Working in a cybersecurity firm that works with a lot of small and mid-size businesses, I see Cyber-insecurity every day. This is installment #10 of Practical Cybersecurity Tips that can be applied to your everyday life.
Recently a CIT member attended a demo for a password manager software. It has some pretty cool features, but the sales person didn’t really understand security. I honestly don’t know if it is how the software works or not, but he explained that the admin had full access to all users and all their passwords. Read that again – admins have full access to all users and their passwords! So, that means that anyone that was an administrator could access every password for every single user. That seems absolutely terrible to me. That software isn’t a security tool, it’s a recipe for disaster.
Ouch!! No one, should have your login info!
If for some reason the IT department or computer tech is asking for your password to troubleshoot an issue you’re having, they should have access to reset it… Rather than telling them your password, have them reset it! Then when they’re done you should be required to reset it again back to something that only you know.
Think about it – if they should have your information, why are you giving them the info? Don’t!!
If the tech reaches out to you and you aren’t even having an issue that you’re aware of – don’t provide your information over the phone or email. Ask for their name and a callback number and then call the IT department to see if there is anyone with that name using a published number or one that you have from previous interactions (Not the number they just gave you). Here’s another point to underscore that if you were using MFA, you could be avoid being part of a vishing campaign!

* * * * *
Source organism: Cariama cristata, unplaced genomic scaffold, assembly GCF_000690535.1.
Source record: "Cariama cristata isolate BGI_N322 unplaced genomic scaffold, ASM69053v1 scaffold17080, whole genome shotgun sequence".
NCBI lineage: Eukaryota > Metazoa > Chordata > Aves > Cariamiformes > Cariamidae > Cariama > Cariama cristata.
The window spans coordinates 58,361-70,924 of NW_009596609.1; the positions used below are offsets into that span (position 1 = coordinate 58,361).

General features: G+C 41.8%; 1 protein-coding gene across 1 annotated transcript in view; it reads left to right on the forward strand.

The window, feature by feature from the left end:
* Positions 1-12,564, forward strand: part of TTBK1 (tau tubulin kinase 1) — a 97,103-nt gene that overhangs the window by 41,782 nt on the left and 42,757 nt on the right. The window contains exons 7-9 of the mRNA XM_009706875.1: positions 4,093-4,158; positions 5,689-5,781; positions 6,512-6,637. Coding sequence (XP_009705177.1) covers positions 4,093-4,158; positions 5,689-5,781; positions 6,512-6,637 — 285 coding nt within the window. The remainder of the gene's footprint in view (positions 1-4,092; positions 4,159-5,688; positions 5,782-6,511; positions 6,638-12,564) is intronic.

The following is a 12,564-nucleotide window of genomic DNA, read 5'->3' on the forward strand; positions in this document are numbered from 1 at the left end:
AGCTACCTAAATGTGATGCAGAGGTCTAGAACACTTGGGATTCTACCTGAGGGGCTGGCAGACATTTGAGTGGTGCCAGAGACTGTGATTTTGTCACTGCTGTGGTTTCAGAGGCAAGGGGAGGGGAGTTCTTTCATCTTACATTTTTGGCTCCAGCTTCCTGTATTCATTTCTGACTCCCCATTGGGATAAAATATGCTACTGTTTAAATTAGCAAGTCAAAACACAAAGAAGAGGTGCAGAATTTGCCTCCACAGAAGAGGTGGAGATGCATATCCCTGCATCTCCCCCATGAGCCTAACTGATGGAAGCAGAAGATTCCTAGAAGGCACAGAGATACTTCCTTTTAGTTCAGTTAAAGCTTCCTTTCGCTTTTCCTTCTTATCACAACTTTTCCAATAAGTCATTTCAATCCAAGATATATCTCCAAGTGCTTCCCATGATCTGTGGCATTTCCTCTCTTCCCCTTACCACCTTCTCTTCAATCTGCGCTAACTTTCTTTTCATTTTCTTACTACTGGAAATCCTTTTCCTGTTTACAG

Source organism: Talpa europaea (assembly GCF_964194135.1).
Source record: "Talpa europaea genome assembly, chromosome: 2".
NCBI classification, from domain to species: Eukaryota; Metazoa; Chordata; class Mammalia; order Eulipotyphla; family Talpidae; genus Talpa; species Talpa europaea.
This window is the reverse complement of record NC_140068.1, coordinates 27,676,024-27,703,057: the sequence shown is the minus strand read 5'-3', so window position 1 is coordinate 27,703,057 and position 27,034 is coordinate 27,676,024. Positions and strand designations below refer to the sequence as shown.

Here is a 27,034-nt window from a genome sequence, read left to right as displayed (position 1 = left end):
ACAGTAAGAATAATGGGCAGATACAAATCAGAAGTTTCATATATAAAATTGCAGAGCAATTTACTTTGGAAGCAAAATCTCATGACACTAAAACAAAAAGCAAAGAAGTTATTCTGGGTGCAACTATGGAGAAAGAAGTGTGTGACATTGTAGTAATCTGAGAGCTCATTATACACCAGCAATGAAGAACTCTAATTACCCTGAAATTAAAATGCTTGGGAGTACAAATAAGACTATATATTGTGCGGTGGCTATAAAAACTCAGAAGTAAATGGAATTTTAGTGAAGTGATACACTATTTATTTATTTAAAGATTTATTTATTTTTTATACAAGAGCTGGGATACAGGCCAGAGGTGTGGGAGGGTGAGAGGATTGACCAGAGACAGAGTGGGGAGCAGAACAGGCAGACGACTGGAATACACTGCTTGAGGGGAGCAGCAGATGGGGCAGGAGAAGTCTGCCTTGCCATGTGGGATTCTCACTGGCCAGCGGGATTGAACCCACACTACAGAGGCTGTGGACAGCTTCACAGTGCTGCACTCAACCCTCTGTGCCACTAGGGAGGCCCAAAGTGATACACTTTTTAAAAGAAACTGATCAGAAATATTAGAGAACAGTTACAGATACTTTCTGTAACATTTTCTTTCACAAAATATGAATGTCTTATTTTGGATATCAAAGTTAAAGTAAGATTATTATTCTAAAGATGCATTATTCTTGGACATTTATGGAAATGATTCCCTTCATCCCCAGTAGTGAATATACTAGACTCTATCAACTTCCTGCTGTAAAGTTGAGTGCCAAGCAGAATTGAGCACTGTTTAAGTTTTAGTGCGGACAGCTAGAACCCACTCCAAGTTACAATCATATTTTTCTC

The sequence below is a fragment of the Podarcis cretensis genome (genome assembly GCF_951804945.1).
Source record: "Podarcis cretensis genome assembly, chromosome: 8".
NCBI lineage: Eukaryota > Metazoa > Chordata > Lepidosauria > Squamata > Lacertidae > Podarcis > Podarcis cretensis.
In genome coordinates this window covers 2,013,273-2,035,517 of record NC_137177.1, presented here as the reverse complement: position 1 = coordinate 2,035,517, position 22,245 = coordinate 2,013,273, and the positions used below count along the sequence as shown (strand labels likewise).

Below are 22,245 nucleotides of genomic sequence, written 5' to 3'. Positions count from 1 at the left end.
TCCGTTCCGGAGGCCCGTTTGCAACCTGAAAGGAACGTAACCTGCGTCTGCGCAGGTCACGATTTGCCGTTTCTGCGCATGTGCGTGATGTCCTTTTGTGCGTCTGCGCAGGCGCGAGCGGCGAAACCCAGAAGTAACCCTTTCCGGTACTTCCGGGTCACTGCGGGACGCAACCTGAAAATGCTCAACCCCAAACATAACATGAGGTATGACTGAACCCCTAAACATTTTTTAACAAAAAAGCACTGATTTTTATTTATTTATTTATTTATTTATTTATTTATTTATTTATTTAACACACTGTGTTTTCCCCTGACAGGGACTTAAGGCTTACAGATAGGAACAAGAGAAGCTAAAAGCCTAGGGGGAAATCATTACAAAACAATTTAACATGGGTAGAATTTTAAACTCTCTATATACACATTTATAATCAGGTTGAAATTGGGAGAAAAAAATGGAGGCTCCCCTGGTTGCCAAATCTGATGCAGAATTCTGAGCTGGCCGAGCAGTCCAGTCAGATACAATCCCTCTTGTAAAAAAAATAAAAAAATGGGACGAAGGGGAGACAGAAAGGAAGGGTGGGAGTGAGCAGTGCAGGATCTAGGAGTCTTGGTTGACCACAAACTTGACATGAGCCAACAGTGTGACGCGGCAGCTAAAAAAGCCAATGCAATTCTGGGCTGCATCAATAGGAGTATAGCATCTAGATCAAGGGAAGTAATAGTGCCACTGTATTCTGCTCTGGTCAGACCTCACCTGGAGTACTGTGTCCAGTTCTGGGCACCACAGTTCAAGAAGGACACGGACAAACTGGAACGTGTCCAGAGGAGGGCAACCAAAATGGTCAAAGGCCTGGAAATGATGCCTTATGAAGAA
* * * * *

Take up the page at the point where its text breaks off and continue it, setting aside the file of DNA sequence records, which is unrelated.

Same thing goes for a bank or financial institution.
But what about access to your ailing parents’, your spouse’s or children’s accounts?
If the website doesn’t support another login to the same account, use a password manager! Most have the ability to securely share credentials. They even have ways to nominate a trusted person in case of death.
- Don’t share credentials with others. I know, this seems like a virtual impossibility sometimes. Even Amazon has some really great family (household) security settings. One of the best Practical Cybersecurity Tips I can offer is to use a password manager that shares privately and safely those credentials with your authorized family members or spouse.
Back to the story I started with. Should that password management software rep calls back, as I’m an agent of change – I’ll likely inform them why I won’t consider their product as maybe they’ll change in the future!
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